The same thing is true for Annaliese Williams ’26, a Psychology major who participates on the Valorant team; Cole Baugh ‘24, a Computer Science major and member of the Overwatch team; and Diego McLendon ‘26, a Chemistry/Pre-PT major and member of the Super Smash Ultimate team.
“I’m here any time throughout the day that I don’t have class,” McLendon said. “I learned about the program when I visited on Scarlet & Grey Day and I was sold immediately. I love the arena, I love playing the games, I love getting better, and I just want to be here and keep working on my game.”
For Williams, the competitive nature of the sport is what drew her to the program at Arcadia.
“I was always interested in video games and finally got myself a gaming laptop in high school,” Williams said. “I immediately got really competitive with it and knew I wanted to join the program when I came to Arcadia. I just love competing.”
For Baugh, the training and conditioning is vital for him; as the tank commander on Overwatch, he is the in-game leader. This means he coordinates and directs the team’s strategy, alerting people when to strike, when to move in, and where they should be.
“It’s a lot of work and takes a lot of practice,” said Baugh. “I transferred here from Montgomery County Community College, and one of the big reasons is because of how seriously the players and university take esports here. I get in the arena as much as possible.
“The games can change or be updated, so we always have to be ready to adapt,” he added. “It’s not like other sports where the game always stays basically the same no matter what level you are on. Here, they can change or update everything about the games, so we always have to be practicing and preparing for it.”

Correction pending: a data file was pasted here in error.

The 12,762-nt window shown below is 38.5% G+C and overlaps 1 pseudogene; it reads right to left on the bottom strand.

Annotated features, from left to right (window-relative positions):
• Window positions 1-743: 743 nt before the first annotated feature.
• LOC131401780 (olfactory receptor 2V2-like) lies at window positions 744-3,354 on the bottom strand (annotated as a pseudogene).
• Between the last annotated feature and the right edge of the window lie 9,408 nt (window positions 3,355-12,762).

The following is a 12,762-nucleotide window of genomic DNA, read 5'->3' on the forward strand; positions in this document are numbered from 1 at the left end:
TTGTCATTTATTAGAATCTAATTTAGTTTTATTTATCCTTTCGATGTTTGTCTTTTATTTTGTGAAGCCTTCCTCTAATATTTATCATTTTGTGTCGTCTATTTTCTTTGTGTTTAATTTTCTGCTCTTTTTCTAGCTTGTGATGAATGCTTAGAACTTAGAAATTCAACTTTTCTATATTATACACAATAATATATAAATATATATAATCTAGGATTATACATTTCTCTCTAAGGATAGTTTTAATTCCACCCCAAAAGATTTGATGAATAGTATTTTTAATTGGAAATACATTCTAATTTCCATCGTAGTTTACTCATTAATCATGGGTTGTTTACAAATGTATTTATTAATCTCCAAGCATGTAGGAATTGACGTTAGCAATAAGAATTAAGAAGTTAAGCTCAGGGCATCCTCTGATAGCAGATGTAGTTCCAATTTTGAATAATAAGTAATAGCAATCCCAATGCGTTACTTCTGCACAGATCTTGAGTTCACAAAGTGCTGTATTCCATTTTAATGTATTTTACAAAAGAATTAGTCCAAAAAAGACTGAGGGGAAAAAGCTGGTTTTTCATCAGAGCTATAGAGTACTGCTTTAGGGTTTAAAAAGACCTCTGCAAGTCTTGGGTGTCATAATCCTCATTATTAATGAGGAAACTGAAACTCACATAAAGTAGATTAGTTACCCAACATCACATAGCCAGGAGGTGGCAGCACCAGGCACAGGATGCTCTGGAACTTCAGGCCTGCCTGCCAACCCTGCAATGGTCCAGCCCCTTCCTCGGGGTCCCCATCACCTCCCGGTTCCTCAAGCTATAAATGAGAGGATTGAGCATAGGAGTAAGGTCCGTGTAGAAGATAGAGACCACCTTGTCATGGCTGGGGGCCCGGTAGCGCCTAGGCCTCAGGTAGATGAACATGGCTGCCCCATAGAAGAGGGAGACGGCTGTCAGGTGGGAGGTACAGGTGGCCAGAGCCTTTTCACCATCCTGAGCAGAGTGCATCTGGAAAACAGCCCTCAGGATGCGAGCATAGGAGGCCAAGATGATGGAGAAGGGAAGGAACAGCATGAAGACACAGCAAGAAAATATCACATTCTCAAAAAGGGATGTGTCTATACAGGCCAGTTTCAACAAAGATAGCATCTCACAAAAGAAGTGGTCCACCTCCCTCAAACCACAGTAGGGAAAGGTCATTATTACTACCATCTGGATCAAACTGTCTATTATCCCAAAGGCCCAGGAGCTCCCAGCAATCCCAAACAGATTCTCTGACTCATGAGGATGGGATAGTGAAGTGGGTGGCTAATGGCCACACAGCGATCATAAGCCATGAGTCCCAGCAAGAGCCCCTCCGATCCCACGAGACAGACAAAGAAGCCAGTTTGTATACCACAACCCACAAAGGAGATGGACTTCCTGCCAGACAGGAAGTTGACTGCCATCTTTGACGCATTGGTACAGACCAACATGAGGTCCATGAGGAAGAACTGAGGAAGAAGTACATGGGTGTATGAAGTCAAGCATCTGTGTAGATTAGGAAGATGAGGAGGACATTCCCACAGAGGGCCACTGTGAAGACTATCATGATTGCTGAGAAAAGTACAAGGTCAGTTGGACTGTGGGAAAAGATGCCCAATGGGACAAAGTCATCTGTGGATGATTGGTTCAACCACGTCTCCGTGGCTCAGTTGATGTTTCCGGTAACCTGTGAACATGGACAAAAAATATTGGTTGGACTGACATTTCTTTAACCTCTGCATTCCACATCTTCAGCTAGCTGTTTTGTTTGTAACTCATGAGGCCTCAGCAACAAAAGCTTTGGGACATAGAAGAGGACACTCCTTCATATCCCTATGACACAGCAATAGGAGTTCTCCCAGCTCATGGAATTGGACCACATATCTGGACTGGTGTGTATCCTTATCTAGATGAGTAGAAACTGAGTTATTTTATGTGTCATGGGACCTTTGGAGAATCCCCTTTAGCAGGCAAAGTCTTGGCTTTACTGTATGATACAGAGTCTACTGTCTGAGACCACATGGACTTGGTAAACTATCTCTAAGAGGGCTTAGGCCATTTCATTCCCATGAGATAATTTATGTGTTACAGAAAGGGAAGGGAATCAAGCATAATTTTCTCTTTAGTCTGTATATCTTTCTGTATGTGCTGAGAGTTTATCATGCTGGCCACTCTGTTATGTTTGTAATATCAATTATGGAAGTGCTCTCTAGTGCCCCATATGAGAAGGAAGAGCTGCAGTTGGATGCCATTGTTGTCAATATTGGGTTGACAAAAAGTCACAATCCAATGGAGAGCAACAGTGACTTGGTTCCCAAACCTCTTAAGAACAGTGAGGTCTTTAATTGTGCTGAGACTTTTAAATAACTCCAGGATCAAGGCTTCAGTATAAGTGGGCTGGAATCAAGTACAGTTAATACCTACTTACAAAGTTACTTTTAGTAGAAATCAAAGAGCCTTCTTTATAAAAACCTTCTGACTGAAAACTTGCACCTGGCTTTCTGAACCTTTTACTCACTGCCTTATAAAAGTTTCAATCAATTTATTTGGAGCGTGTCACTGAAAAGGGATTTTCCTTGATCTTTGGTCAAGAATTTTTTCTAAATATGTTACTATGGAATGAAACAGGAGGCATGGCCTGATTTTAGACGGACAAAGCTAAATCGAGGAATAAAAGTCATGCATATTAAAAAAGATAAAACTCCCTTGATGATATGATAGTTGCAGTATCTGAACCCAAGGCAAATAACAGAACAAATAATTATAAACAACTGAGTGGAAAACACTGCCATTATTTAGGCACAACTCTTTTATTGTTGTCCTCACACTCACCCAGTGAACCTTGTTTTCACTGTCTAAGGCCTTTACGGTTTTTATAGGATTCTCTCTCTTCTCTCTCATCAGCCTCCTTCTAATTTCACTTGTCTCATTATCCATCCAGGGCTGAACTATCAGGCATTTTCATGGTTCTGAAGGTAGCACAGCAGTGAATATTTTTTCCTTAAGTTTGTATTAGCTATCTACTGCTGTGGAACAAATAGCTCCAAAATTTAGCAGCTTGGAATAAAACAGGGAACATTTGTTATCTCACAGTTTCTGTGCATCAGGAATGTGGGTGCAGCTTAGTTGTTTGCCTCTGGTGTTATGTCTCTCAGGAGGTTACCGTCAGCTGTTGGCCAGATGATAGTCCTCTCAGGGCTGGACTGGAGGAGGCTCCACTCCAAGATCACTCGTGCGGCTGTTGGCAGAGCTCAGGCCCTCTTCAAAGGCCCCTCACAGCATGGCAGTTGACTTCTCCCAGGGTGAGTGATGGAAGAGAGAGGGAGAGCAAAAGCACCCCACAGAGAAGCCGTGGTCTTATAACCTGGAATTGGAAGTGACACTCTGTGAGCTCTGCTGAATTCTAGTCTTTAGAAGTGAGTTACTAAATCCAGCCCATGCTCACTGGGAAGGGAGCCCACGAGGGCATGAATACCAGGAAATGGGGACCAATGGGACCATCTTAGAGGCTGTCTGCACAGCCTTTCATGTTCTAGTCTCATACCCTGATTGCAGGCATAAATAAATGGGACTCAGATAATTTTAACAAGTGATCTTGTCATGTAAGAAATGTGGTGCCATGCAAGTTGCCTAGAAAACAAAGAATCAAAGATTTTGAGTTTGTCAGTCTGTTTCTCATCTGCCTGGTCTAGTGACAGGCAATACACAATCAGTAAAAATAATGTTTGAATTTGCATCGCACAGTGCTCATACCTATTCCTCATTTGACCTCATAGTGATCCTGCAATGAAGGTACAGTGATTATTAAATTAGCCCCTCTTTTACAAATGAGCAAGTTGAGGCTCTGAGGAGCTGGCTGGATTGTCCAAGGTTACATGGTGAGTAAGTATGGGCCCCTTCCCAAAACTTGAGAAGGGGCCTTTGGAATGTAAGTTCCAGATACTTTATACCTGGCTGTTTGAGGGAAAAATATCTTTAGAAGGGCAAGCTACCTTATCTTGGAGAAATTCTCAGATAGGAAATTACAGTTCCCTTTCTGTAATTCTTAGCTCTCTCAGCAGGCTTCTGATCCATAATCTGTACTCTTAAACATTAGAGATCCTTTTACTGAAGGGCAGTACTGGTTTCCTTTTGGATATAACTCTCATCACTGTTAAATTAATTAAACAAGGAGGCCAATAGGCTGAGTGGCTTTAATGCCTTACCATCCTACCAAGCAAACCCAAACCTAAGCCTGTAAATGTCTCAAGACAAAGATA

Growing Into Champions
This spring, the program captured the conference championship in Rocket League and finished as the conference runner-up in Overwatch.
That’s on top of several conference championships the program has captured since its inception four years ago.
McCool said he believes one of the reasons the program grew so quickly is because they stayed organized and together during the pandemic. He credits the program’s coaches and the cohesive nature of the student-athletes with keeping the teams together.
“We’re now all back together and the program is really strong,” McCool said. “I’m part of the first generation of students who started with the program and graduated playing all four years. I’ve loved my time here and am looking forward to seeing what the team accomplishes in the future.”
Belloff, who is still an unpaid adviser with the program, said he expects the sport to keep growing.
“On a collegiate level, this is definitely going to get bigger because it allows for more students to come to college and showcase their talents,” he said. “I’m really proud of what the program has accomplished and all the hard work that has been put into it. It’s turning out to be a great investment.”